The plastics industry plays a major — and growing — role in climate change, according to a report published last week by the Center for International Environmental Law (CIEL).
By 2050, making and disposing of plastics could be responsible for a cumulative 56 gigatons of carbon, the report found, up to 14 percent of the world’s remaining carbon budget.
In 2019, the plastics industry is on track to release as much greenhouse gas pollution as 189 new coal-fired power plants running year-round, the report found — and the industry plans to expand so rapidly that by 2030, it will create 1.34 gigatons of climate-changing emissions a year, equal to 295 coal plants.
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It’s an expansion that, in the United States, is largely driven by the shale gas rush unleashed by hydraulic fracturing, or fracking.
The petrochemical expansion also comes over the same period of time that international plans to reduce climate change call for rapid reductions in greenhouse gases from all sources — transportation, electricity, and industry.
“Humanity has less than twelve years to cut global greenhouse emissions in half and just three decades to eliminate them almost entirely,” said Carroll Muffett, president of CIEL, citing UN figures. “It has long been clear that plastic threatens the global environment and puts human health at risk. This report demonstrates that plastic, like the rest of the fossil economy, is putting the climate at risk as well.”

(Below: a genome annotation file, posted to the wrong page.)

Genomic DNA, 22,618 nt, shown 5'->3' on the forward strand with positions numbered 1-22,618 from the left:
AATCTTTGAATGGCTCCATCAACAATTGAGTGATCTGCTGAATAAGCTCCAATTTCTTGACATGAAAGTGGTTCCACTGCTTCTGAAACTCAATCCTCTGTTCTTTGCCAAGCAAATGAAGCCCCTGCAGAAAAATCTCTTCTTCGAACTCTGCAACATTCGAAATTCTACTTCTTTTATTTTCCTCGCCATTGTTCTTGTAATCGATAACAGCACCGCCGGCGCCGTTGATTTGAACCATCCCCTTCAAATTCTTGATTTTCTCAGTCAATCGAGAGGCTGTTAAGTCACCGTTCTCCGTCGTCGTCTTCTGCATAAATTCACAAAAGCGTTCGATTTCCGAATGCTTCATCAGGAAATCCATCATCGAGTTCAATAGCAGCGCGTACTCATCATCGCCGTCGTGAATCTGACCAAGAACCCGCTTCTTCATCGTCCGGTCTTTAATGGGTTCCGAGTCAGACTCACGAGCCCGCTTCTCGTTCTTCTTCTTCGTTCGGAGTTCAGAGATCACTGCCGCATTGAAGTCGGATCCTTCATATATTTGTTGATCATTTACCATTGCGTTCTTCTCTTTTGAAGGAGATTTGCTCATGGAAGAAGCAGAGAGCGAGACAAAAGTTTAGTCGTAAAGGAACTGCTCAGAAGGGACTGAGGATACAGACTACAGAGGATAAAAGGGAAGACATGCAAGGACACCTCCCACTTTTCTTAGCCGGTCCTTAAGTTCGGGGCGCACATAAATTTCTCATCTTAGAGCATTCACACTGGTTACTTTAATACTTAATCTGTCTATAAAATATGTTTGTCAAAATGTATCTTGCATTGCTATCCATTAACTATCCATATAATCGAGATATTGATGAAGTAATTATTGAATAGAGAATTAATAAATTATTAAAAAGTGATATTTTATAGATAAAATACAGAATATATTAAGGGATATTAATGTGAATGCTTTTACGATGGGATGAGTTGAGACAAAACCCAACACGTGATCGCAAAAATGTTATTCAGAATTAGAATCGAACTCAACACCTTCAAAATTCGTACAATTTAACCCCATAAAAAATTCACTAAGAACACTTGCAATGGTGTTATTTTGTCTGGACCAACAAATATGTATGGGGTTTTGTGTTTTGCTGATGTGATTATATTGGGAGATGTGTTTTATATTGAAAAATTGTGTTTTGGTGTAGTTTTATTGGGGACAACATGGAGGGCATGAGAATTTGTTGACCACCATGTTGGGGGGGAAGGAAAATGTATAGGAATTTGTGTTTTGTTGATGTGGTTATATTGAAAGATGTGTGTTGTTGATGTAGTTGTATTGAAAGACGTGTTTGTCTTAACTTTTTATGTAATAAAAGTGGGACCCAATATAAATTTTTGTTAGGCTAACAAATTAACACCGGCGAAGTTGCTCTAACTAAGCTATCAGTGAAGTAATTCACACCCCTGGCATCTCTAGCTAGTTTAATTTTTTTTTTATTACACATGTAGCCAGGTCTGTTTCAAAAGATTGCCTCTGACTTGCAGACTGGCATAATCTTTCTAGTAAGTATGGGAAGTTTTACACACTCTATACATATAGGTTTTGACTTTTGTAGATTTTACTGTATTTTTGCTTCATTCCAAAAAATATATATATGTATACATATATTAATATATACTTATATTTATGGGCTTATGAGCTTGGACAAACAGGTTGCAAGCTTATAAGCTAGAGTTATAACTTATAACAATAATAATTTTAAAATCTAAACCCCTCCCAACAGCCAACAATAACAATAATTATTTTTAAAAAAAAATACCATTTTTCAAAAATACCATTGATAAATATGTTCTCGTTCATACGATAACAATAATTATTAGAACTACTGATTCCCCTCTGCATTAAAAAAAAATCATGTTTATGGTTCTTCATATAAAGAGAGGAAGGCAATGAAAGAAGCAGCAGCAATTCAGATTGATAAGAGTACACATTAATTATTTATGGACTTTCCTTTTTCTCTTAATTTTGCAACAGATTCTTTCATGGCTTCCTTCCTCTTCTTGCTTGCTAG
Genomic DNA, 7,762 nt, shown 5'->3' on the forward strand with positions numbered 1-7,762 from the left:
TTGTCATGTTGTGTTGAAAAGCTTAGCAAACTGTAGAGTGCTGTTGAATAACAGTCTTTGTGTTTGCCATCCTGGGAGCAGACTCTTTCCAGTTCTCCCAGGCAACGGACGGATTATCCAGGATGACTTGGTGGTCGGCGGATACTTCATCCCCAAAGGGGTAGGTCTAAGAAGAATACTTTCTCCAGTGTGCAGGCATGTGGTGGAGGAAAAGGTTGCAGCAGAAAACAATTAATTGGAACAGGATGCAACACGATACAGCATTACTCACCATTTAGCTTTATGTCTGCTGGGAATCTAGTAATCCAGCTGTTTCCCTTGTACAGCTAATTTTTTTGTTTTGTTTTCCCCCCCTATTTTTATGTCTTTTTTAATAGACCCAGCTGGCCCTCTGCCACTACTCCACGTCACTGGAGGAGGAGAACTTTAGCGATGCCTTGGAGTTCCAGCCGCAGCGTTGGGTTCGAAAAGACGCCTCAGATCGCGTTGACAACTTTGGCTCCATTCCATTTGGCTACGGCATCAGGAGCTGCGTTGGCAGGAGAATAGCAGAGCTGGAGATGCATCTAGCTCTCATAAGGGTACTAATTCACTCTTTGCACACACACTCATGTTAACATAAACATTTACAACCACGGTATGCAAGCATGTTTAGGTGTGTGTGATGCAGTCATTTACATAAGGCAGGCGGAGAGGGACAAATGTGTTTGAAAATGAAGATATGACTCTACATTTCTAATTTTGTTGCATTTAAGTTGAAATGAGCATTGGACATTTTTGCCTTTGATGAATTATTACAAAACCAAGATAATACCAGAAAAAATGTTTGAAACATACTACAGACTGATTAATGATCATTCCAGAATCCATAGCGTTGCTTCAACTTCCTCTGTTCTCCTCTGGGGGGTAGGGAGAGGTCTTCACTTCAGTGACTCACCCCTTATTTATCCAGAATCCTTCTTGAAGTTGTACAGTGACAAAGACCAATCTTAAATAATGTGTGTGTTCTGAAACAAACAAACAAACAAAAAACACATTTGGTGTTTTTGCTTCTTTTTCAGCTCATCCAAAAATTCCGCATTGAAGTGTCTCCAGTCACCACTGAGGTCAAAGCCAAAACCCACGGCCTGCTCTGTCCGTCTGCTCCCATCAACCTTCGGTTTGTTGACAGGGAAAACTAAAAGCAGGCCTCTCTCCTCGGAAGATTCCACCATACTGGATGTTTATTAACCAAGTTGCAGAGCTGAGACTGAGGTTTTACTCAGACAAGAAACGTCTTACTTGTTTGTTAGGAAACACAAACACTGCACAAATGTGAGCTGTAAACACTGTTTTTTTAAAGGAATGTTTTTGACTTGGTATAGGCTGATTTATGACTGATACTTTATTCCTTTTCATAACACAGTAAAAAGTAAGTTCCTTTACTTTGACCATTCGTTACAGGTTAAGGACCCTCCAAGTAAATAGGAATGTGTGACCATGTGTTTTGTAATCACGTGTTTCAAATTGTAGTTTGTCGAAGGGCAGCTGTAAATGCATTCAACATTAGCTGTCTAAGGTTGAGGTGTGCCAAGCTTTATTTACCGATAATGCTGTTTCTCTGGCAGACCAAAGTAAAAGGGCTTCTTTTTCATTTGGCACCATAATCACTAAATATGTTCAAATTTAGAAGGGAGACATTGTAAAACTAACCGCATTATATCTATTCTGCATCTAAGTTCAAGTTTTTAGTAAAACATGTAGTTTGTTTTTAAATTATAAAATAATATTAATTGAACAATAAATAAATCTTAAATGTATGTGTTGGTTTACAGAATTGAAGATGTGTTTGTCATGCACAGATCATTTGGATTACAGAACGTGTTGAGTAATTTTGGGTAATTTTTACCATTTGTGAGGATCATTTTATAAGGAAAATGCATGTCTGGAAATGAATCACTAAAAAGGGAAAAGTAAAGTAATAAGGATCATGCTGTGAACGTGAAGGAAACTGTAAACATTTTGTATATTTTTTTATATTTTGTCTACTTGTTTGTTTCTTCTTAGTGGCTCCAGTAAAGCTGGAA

“If growth trends continue,” the report concludes, “plastic will account for 20 percent of global oil consumption by 2050.”
The new report, co-authored by Environmental Integrity Project, FracTracker Alliance, Global Alliance for Incinerator Alternatives (GAIA), 5 Gyres, and Break Free From Plastic, looks at how plastic production carries major impacts for the climate as it goes from raw materials tapped by the fossil fuel industries all the way through its ultimate disposal or breakdown in the environment.
From Wellhead to Trash Heap
The new report finds climate problems at each stage.
“The story of plastic’s contribution to climate change really begins at the wellhead,” said Matt Kelso, a manager at FracTracker Alliance, which contributed to the report, “and we can therefore say that a portion of carbon emissions from oil and gas production is attributable to the creation of plastics.”
Transforming those raw material into plastic requires massive amounts of energy. On average, the report found, making one ton of plastic created 1.89 metric tons of greenhouse gas pollution.
There are over 300 new petrochemical projects underway in the U.S. alone, most of which will make plastic or plastic additives. “Plastic refining is among the most greenhouse gas-intensive industries in the manufacturing sector — and the fastest growing,” the report finds.
But plastic’s climate impacts don’t end there.
Only 9 percent of plastic is recycled — and while some is landfilled, a growing percentage is burned, either for disposal or for fuel. “Waste incineration, also referred to as Waste-to-Energy, is the primary source of greenhouse gas emissions from plastic waste management, even after considering the electricity that can be generated during the process,” said Doun Moon, a research associate with report co-author GAIA.